General Overview 

Spider mites are very common, and serious, pests of outdoor plants, and occasionally indoor plants. They are spiders, not insects; they have 8 legs and insects have only 6. Spider mites are very small, only about 1/50 of an inch long, and are difficult to see. They have piercing-sucking mouth parts for feeding on plant sap and can cause plants to lose vigor so that they may be unable to overcome a severe infestation, resulting in the plant's death. They can multiply rapidly and in large numbers, cause leaves to take on a dusty, dull appearance. Leaves then yellow and drop or turn brown or tan. 

Symptoms and Diagnosis 

Since the mites are so small, the first sign is generally a plant that looks dull or in poor health. Leaves may appear stippled and curled. Fine webbing may also be evident under the leaves or between the leaf and the stem. When a leaf or branch is tapped over a white sheet of paper, small specks that appear as dust or pepper may be seen to move. Spider mites are among the most ubiquitous of pests, attacking a wide variety of field, garden, greenhouse, nursery, and ornamental plants, as well as several weed species. 

Life Cycle 

Outdoors, adult female spider mites overwinter under loose bark, in cracks in the soil, in leaf litter, and in other protected places. In the spring, adults emerge and begin laying eggs. Each female typically deposits 70 eggs and lives for only 30 days. Eggs hatch in 5–7 days, and as many as 10 generations may occur each year. Spider mites can go from egg to mature adult in less than two weeks. The young look similar to the adults, but newly hatched young have only six legs and do not possess the characteristic dark spots on the back. Reproduction of the two-spotted spider mite is favored by hot, dry conditions, so serious damage is likely to occur in mid-July to September.  

Integrated Pest Management Strategies 

1. Knock mites off plants with water. Spraying with a strong stream of water (particularly the undersides of leaves) will provide some control. Spray plants frequently to control future buildups. For severe infestations, affected plants or plant parts can be removed and destroyed. There are several natural predators that feed on spider mites. The use of chemical insecticides to control other garden pests can result in the death of these beneficial insects and a subsequent increase in the population of spider mites.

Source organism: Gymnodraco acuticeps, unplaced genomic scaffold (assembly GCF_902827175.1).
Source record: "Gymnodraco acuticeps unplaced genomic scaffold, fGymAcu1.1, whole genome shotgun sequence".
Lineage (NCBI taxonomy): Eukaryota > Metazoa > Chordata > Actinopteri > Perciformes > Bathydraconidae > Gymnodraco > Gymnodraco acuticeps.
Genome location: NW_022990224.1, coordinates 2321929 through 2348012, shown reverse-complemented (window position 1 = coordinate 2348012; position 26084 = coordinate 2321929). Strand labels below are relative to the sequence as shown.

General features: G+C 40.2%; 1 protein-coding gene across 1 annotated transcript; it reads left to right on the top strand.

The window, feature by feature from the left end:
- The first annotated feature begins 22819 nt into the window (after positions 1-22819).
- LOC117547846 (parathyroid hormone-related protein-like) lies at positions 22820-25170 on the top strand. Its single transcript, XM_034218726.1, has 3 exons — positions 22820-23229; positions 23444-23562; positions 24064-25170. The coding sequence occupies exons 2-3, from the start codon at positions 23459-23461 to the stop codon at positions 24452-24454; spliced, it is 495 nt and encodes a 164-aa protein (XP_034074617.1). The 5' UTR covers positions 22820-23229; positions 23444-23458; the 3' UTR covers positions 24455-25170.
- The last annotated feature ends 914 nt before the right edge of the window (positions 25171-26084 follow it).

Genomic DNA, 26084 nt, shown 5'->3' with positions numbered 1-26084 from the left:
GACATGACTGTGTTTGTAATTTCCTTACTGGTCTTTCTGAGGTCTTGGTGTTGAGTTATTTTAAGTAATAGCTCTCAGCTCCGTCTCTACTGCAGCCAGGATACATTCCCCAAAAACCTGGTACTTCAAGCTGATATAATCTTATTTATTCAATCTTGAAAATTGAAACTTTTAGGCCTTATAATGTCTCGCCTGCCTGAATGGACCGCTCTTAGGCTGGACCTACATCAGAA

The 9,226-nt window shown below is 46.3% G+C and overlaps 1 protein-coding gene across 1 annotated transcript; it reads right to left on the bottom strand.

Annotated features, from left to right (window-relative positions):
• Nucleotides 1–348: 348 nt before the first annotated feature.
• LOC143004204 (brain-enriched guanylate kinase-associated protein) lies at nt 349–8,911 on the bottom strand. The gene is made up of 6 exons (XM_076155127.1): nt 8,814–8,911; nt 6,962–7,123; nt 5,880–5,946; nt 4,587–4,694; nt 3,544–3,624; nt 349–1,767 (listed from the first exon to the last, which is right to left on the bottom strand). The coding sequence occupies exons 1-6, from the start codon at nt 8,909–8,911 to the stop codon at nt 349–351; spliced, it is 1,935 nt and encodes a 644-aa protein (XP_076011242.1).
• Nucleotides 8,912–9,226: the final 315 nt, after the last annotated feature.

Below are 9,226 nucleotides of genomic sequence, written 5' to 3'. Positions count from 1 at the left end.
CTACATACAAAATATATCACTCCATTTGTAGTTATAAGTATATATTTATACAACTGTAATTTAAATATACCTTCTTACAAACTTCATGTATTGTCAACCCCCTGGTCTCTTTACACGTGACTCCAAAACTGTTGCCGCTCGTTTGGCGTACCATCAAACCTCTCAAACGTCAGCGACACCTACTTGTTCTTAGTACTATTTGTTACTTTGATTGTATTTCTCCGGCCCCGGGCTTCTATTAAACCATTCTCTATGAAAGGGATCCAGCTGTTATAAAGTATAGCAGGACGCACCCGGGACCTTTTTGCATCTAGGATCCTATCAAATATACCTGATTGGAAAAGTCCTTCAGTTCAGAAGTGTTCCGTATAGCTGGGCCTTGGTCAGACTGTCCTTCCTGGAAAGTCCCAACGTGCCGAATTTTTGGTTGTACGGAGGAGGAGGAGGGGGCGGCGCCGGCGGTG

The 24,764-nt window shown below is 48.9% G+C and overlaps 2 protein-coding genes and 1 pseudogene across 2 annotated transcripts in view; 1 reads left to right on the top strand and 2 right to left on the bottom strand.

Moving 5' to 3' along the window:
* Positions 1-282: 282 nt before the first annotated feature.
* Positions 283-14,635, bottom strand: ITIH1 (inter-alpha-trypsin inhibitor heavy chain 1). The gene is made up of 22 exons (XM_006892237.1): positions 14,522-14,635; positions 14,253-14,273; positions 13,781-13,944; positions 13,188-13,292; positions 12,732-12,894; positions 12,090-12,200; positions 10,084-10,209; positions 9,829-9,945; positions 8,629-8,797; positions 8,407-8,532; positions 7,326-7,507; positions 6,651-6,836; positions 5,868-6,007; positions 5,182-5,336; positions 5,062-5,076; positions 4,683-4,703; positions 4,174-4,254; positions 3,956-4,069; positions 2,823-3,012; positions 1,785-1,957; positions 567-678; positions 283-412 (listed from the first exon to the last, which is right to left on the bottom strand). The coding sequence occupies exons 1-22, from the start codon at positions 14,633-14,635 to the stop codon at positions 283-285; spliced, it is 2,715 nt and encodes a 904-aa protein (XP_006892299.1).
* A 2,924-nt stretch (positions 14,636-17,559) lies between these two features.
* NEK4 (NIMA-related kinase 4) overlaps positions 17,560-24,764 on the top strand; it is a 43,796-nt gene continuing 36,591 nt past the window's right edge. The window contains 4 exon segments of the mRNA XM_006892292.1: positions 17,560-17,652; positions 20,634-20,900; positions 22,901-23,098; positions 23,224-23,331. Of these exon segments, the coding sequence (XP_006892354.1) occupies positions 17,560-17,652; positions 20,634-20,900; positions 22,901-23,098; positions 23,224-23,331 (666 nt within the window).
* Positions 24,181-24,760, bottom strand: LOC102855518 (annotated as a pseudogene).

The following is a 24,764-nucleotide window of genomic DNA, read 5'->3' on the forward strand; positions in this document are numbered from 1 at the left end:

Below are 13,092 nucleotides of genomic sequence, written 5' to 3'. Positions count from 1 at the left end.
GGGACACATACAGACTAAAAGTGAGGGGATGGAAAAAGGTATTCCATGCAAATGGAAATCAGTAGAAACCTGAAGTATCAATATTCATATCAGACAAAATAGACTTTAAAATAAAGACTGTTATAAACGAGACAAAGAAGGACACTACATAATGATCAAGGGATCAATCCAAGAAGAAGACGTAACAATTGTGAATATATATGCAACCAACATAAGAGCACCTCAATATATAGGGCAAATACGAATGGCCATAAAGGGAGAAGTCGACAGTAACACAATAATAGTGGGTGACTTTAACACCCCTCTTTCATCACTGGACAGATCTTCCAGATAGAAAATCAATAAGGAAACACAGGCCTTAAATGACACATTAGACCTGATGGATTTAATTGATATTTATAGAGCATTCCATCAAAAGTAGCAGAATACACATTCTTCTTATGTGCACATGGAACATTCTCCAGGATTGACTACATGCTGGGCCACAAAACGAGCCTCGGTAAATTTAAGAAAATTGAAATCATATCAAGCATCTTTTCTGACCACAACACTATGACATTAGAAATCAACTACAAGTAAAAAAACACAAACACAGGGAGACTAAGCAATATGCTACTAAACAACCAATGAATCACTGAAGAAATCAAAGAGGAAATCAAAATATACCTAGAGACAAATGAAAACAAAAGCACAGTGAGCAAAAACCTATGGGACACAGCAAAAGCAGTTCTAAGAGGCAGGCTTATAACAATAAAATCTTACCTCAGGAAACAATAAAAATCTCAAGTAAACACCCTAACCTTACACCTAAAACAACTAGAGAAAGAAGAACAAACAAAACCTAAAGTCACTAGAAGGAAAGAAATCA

2. Use insecticidal soap. Many insecticidal soaps are also effective in controlling mites so check the label. Other soap products may actually be labeled as miticidal sprays. These soaps are specially formulated to kill mites and not damage plants. They can be very effective if used frequently until the problem is under control. 

3. Use superior horticultural oil sprays. Highly refined oils sold as superior or horticultural oils are also very effective in controlling mites. The oil suffocates the mites. Unlike dormant oils, these oils are highly refined and under proper conditions, can be applied to plants in foliage without damage. Follow label directions to avoid damage to some plants that may be sensitive. Superior oils are also considered nontoxic and are less harmful to beneficial insects. When spraying indoors, protect surfaces that may be damaged by an oil residue. 

4. Use chemical insecticides or miticides. A very safe product made from the seeds of a tropical tree is called Neem. It is commercially available under the name Margosan-O. Other chemical controls include malathion, bifenthrin, cyfluthrin, and kelthane. Be sure to follow all label directions when using pesticides. Many pesticides are very harmful to bees and fish when used improperly. Be sure to check the label to make sure the product is effective against spider mites.  

5. To limit future problems, inspect plants regularly. With regular inspection, pest problems can be caught when just beginning and control is easier. It is also recommended to isolate newly acquired indoor plants for 2–3 weeks to limit the introduction of pests indoors. Bringing plants indoors in the fall is another way of introducing mites indoors. 

Organic Strategies 

Strategies 1 and 5 are strictly organic approaches. For organic approaches to Strategies 2 and 4, consult the Organic Materials Review Institute (OMRI™) for appropriate insecticidal soap and miticide products.